‘Mama, I’m Swollen‘ sees the band revert somewhat to the days of ‘Domestica‘ with a slightly less shiney production. Having said that, lush instrumental sections such as the one implemented in ‘From The Hips‘ are still present echoing the musically ambitious parts of previous albums ‘The Ugly Organ‘ and ‘Happy Hollow‘.
Knowing how to write a catchy melody is one thing but the ability to corrupt this with wonky time signatures and unusual pauses without losing the vitality or appeal of the melody is an entirely different thing and one that only few bands are able to do effectively. This is what Cursive do so well, subverting perfectly good melodies with nuances of vocal, instrumentation or rhythm. ‘I Couldn’t Love You‘ is the perfect example of this knack of making the simple slightly more complicated yet still just as effective. Cursive also have the knack of crafting lyrics that are half abstract and half very easy to identify with. A line every now and again will make you think ‘oh yeah, I feel like that’ and then Kasher will sing ‘we may be donkeys but at least we have a tail to tell’ and you’ll be like ‘what? I didn’t quite catch that…’ So, it’s safe to say that this is a band who know how to engage listeners, create a tune AND keep things interesting both musically and lyrically.
‘Mama, I’m Swollen‘ is Cursive at their best, playing on heartstrings, evoking pain and joy, playing out a rollicking good tune – these are all things exemplified on the record and what is safe to say is that this band could clearly go on to write another 10 records. Their musicality and originality is not about to leave them any time soon. Wonderfully dark and perfectly crafted ‘Mama, I’m Swollen‘ is a must for fans and those who may not have heard of the band but like their indie-rock to have a touch of the bizarre about it. Cursive – truly emotional before the word emo became as sullied as it is today.
The popularity of ADTR has got to have a huge amount to do with those gang vocals and handclaps. There’s nothing quite as immediate or engaging than an emphatic group-chanting session or strategic, punchy handclaps. And indeed these devices work well in a live setting as audiences can shout along to their hearts’ content – case in point being ADTR’s recent and raucous sold out couplet of Barfly and Underworld shows (both completed in the same night, I might add). Well ‘Homesick’ opens with a veritable waterfall of gang vocals and handclaps proving that this band have a handle on how to please their fans.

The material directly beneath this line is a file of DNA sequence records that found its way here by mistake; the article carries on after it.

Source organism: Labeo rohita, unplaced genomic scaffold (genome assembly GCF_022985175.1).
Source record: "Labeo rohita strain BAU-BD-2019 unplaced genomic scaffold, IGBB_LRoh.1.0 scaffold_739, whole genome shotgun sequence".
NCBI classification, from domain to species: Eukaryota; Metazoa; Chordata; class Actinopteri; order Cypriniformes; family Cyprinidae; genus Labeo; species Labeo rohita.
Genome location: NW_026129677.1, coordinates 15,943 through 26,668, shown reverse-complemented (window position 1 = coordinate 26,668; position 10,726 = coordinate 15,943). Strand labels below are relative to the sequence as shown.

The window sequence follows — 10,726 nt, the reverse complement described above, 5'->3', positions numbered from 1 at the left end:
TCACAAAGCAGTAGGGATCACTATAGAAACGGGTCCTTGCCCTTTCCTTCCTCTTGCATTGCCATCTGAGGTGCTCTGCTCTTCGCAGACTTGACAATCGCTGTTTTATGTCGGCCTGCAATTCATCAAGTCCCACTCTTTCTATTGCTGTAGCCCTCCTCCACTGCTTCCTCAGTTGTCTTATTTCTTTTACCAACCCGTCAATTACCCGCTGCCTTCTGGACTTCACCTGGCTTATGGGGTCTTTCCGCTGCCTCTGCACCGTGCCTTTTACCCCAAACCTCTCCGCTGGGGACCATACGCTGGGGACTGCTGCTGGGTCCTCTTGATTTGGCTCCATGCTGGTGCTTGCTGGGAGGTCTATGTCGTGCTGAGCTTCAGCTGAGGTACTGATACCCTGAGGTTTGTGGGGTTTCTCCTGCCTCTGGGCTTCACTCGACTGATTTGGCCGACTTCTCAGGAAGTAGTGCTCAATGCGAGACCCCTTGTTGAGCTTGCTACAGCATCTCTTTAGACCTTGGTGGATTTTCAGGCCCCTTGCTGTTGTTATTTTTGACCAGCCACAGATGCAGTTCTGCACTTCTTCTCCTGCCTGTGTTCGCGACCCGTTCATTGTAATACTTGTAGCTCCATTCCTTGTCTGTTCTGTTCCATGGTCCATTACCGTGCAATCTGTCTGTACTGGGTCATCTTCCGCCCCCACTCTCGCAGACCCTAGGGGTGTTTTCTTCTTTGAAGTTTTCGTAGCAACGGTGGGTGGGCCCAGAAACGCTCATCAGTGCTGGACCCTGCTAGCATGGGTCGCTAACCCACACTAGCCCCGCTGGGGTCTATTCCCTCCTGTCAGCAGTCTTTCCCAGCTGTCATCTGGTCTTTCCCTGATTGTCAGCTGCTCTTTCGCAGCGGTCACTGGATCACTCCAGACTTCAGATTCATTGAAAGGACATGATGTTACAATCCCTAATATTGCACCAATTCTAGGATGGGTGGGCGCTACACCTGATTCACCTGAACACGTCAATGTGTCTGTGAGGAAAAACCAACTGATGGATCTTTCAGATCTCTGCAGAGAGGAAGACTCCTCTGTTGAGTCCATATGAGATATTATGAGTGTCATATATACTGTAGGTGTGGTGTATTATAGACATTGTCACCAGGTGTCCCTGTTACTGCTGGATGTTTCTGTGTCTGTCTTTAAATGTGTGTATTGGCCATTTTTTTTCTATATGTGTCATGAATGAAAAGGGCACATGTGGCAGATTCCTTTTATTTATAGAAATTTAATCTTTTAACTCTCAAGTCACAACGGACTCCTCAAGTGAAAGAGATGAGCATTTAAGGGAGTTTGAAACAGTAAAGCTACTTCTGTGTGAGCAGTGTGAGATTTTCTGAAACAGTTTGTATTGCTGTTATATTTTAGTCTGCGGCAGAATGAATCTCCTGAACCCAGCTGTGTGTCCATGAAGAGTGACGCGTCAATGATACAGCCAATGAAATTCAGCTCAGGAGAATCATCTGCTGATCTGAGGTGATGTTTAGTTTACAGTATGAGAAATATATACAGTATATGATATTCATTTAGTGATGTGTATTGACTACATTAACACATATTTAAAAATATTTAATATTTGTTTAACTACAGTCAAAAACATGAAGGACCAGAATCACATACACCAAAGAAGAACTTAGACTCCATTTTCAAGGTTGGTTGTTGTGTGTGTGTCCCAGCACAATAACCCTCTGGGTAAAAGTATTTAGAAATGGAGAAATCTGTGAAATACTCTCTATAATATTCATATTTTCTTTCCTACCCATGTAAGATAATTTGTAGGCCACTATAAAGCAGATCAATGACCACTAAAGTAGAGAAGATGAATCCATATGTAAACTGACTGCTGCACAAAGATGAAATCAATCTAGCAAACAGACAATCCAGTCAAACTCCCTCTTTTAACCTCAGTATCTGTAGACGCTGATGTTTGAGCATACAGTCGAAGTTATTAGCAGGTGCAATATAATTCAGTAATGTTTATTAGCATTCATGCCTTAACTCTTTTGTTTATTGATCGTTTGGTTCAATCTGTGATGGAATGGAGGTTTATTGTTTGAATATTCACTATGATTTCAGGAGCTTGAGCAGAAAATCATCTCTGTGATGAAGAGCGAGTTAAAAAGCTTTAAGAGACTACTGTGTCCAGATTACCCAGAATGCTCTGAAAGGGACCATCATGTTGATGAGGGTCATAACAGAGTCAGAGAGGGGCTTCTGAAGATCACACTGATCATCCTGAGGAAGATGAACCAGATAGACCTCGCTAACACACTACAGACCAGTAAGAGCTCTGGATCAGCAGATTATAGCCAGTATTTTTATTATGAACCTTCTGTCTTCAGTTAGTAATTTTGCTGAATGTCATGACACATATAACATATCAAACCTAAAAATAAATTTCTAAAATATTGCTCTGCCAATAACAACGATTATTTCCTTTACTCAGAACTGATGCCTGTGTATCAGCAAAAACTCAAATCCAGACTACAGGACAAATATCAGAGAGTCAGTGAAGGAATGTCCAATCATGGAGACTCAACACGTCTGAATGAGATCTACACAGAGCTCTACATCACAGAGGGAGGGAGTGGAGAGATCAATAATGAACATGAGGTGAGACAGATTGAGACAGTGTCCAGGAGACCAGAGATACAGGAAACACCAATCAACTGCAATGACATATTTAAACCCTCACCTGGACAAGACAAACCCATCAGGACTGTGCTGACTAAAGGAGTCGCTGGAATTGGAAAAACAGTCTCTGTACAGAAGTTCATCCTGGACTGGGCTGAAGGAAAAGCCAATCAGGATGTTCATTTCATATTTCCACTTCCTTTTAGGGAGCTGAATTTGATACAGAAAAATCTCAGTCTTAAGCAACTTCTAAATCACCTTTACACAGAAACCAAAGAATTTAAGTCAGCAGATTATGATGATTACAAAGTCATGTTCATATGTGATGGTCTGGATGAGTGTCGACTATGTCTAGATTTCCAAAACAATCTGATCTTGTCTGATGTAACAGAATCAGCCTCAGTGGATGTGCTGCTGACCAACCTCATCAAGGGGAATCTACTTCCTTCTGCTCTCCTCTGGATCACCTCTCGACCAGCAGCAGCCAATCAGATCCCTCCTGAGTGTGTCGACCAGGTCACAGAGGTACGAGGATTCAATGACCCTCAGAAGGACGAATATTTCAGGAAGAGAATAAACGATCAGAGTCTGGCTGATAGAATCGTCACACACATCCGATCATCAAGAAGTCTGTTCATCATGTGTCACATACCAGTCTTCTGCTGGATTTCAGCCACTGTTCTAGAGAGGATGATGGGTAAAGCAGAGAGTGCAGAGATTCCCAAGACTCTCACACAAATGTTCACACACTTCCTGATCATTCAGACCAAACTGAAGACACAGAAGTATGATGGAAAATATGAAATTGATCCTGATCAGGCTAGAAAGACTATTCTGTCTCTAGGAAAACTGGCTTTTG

This record was produced by Chad Gilbert of New Found Glory fame and he’s done a stellar job in realising the band’s potential as ‘Homesick‘ packs more than a punch. ADTR’s trademark gutteral growl vocals mixed in with supreme melody-making kick in to the max on ‘I’m Made Of Wax Larry…‘ However, this band’s take on sing vs scream works so much more efficiently than a whole host of other bands attempting similar things and ADTR never lose their sense of fun with ‘wo-oaahs’ abounding and even little sound effects like ‘polite coughs’ interrupting guitar chugs thrown into the mix.
But the fact remains that ‘Homesick‘ is packed full of chugging, melody-fuelled monster tunes that many an audience will be only to happy to sing their hearts out too. It’s a heady mix of pop-punk, hardcore and straight-up rock. Gilbert was perhaps the perfect producer pick in that sense, considering his current musical leanings and how he started out in the much more HC Shai Hulud. Just when you feel like you’ve had about all the chugs you can take on this album, a song will take a turn as at the end of ‘Mr Highway’s Thinking About The End‘ where the band bring out their softer side and strip it back to simple, gentle vocals.
This is clearly the sound of a young band growing up on the road. ADTR tour a lot and have spent much of the last couple of years on the road. Many of the songs pertain to this bizarre way of living and this makes for a cohesive collection of tracks. This record is the perfect setup to continue the camaraderie of ADTR’s live performances. And it’s a damn good album in itself. Time for a singalong follwed by a beatdown!
By now we’re all well accustomed to underground hardcore and punk bands not lasting long. One album, a couple of 7″ and a couple of tours sleeping in a van and eating nothing but cheese and bread later and they’re gone, onto the next band or, worse still, the lure of a proper job.
The Observers were one such band. Hailing from Portland, they made one great album, a couple of singles then stopped. Gutted. All is not lost, however, because in Red Dons we have a band that features Doug from The Observers and Justin from Clorex Girls doing an anthemic punk style that is similar to where the Observers left off, but somehow better and with more style and substance.
There’s a darkness here that recalls the blackened post-punk horror grooves of The Wipers, Social Unrest or later TSOL mixed with the glorious melodic rush of Naked Raygun, early Social Distortion and the snot-dribbled hardcore of the Angry Samoans or The Adolescents. In short, these are great punk rock songs played by a great punk rock band. What’s not to like? And now I’m kicking myself repeatedly in the balls for missing them when they toured through the UK this month. Sherry, you’re an idiot.